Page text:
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Sunday, June 13, 2021

How to bend the third wave

Decision-making on vaccines should be imbued by a spirit of cooperative federalism rather than partisanship and guided by scientists rather than thrust upon judges through political abdication.

Written by Arvind Subramanian |
Updated: June 7, 2021 8:32:54 am
A woman gets her first dose of a Covid-19 vaccine at a primary school in Dariyapur, Ahmedabad. (Express photo by Nirmal Harindran)

As the second wave of the pandemic recedes, the devastating death toll — and its massive official under-stating — has occupied a lot of attention. Vaccines have, rightly, become the focus of policy. Effective vaccine policy over the next few months will, of course, require massive efforts to augment vaccine supply. But better allocation of existing supplies, helped by science, data and cooperation, can also play an important role. Consider why and how.

On any realistic assumption about the supply of vaccines, India will face significant shortages over the next 6-12 months. That is unfortunately a sad and brutal reality. Still, allocating the limited vaccine supply in a rational, targeted way could help India save tens of thousands of lives and help prevent a deadly third wave.

Currently, vaccine supply and allocation are chaos-ridden with multiple decision-makers, uncertainty about rules, contradictory messaging, etc, all of which only aggravate the underlying problem of vaccine scarcity. Centralisation or rather re-centralisation of the policy effort is a must as Naveen Patnaik, Chief Minister of Odisha, has recently proposed. And, as I have argued, vaccines should be free for all, regardless of where it is provided or received, and the costs must be borne by the Centre.

But these measures may not be sufficient in the short run.

Advanced countries that have had relatively successfully vaccine programmes — Israel, the US and UK — have in the initial stages at least adopted a strategy that first prioritised essential workers and then used age as the criterion for sequencing vaccine jabs.

But India today is different in two very significant ways. First, the shortfall in vaccine availability is much more acute. This heightens the challenge. Second, India’s infection rates, especially after the second wave, are in all likelihood significantly greater too. Consider this rough calculation. At end-December 2020, India’s official case tally was about 10.3 million, while the third national sero-prevalence survey conducted across around then suggested that the “true” infection rate was 21.5 per cent — that is over 1 in 5 people in India had been exposed to the virus by end-2020. Assuming that the ratio of official-to-“true” Covid cases still holds broadly, and conservatively allowing for a re-infection rate of 20 per cent, the official case count of 28.3 million (on June 1) translates to a plausible infection rate of over 50 per cent or above 700 million people. Ironically, this high infection rate could make the vaccine shortage less real if India does a good job of allocating and prioritising existing vaccines based on some combination of geography and demography.

The latest research suggests that prior infection confers a fair amount of immunity. Of course, this immunity increases strongly with at least one dose of the vaccine. But even without the vaccine, prior infection offers protection for some time. That affords the government a window to focus on the uninfected and vulnerable as the immediate priority — especially with the goal of preventing a third wave.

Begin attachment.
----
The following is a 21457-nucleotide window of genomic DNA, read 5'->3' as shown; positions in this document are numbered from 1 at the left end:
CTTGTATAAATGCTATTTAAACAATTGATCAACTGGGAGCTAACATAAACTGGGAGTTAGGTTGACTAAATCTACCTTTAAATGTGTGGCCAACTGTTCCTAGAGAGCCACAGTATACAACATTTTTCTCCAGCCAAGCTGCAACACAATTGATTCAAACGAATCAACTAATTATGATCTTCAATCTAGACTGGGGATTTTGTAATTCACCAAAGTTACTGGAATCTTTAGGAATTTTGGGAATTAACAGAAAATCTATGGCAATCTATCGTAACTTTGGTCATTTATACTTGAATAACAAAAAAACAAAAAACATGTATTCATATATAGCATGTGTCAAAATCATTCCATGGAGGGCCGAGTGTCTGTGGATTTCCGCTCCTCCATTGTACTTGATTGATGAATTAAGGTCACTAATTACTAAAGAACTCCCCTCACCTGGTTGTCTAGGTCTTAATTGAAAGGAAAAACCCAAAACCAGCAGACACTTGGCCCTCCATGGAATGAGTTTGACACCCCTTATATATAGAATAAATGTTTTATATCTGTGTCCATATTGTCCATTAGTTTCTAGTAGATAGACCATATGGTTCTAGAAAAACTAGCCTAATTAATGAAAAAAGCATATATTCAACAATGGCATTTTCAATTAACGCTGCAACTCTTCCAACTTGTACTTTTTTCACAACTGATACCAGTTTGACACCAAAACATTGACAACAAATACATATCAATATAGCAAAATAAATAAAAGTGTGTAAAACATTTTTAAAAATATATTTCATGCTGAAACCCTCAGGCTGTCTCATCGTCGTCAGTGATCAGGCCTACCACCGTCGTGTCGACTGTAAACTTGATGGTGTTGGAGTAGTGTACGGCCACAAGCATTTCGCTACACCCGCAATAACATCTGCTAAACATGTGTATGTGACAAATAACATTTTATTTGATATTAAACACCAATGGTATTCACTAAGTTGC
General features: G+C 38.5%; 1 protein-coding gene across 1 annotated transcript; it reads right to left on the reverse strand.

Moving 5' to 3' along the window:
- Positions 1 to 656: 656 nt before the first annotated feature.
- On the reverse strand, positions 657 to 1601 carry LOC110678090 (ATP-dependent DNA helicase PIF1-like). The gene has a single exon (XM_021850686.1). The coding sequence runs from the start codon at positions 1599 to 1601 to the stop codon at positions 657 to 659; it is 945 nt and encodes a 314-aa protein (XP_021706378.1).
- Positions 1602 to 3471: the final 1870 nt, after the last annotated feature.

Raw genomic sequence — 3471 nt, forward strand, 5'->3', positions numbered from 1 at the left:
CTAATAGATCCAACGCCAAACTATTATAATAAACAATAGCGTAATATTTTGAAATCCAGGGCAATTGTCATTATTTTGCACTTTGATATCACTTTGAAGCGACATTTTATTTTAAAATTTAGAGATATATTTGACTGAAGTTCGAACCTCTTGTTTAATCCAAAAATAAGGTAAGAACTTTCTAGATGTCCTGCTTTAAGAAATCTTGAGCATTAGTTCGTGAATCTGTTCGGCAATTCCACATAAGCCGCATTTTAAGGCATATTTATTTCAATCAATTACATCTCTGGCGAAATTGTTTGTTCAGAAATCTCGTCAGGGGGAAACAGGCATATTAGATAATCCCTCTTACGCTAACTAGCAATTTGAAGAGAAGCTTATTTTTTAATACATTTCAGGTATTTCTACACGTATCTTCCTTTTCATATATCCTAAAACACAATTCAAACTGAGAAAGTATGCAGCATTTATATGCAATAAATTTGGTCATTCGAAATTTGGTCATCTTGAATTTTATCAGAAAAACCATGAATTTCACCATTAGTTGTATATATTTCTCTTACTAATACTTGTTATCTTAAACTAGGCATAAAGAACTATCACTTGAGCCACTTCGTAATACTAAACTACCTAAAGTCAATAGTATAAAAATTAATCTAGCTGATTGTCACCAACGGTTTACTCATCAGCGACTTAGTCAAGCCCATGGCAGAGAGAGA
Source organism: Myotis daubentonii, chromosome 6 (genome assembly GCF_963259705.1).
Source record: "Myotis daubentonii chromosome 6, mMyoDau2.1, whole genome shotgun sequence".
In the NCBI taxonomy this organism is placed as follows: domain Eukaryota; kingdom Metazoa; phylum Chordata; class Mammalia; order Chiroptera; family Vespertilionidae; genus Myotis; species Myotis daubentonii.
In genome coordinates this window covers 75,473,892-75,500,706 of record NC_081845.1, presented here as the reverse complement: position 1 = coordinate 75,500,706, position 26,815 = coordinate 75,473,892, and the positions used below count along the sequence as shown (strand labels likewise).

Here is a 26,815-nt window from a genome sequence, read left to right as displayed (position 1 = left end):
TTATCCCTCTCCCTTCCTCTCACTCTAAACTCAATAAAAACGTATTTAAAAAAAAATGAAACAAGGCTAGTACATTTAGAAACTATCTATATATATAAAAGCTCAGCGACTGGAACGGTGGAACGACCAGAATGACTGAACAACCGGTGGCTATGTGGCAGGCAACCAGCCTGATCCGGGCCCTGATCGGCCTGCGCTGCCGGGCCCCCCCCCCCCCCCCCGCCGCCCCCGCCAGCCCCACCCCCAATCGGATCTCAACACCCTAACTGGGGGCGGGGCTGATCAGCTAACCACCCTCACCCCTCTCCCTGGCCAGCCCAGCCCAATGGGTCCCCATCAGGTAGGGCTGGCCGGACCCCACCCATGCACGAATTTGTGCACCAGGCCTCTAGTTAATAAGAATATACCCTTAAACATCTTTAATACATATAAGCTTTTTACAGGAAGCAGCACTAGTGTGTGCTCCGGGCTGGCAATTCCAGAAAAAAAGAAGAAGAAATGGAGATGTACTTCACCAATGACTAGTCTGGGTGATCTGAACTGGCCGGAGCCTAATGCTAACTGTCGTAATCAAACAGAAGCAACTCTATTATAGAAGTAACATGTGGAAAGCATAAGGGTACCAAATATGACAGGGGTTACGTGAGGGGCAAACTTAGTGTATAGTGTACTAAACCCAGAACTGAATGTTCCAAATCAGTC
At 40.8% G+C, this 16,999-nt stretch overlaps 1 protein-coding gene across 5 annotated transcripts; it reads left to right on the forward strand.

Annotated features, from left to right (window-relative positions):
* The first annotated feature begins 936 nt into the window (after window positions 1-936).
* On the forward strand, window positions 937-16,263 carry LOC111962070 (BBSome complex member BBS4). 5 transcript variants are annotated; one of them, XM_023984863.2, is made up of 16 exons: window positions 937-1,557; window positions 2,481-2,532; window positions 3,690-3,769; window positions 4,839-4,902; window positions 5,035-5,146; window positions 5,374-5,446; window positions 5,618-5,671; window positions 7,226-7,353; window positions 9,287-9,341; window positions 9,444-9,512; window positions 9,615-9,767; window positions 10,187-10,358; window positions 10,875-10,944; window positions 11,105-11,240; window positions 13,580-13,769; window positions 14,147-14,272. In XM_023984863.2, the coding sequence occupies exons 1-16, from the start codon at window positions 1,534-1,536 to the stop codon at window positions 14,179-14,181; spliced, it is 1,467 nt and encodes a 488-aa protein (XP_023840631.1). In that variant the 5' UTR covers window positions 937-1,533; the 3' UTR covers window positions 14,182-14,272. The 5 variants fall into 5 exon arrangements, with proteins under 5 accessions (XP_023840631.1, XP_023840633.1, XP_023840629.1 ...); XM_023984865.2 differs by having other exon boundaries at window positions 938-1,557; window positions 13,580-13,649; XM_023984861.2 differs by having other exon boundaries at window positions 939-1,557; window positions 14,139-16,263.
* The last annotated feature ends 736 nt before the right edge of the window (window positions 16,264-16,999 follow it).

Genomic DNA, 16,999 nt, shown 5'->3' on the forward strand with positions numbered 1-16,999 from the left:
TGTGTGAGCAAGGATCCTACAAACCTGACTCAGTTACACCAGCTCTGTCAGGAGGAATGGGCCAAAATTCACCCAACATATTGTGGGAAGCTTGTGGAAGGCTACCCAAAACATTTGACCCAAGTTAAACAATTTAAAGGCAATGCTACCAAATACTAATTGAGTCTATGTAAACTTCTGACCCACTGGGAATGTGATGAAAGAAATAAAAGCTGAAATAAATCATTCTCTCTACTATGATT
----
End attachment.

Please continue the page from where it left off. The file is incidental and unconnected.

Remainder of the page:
But putting this strategy into practice will not be easy. It requires detailed and immediate spatial data on infection rates, demography and vaccination status, and it will probably require extensive testing. Consider just one possibility (by no means the best). Suppose the central government along with state governments could quickly do another round of country-wide surveys of sero-prevalence. It would then be possible to distinguish, even if imperfectly, areas that are currently less affected from those with higher infection rates. A larger share of the limited vaccines could then be devoted to these geographies.

Beyond these two ideas, other options to stretch the available supply of vaccines could be to explore partial dosing or vaccine mixing.

A technical team of scientists, epidemiologists, statisticians, health professionals and others must come together to design a plan, continually updated, to decide on the most effective allocation of existing vaccines. This team must have the blessing of, and report to, a group, comprising the prime minister and all the chief ministers. Decision-making on vaccines should be imbued with a spirit of cooperative federalism rather than partisanship and be guided by scientists rather than thrust upon judges through political abdication.

Any allocation of a scarce commodity — and especially one that will save only some lives — will be ethically and politically fraught. Trust, transparency and technical reason must guide this process. Of course, the government must spare no effort to increase the supply of vaccines and as the supply of vaccines becomes ample, the need for allocation and prioritisation will decline. But until such time it is morally imperative to use data and science to minimise the magnitude and costs of vaccine shortages. This can be done. In the short run, achieving better vaccine allocation and targeting could be as important as increasing vaccine supplies. India must focus on both.

This column first appeared in the print edition on June 7, 2021, under the title “How to distribute vaccines”. The writer was chief economic adviser to the government of India

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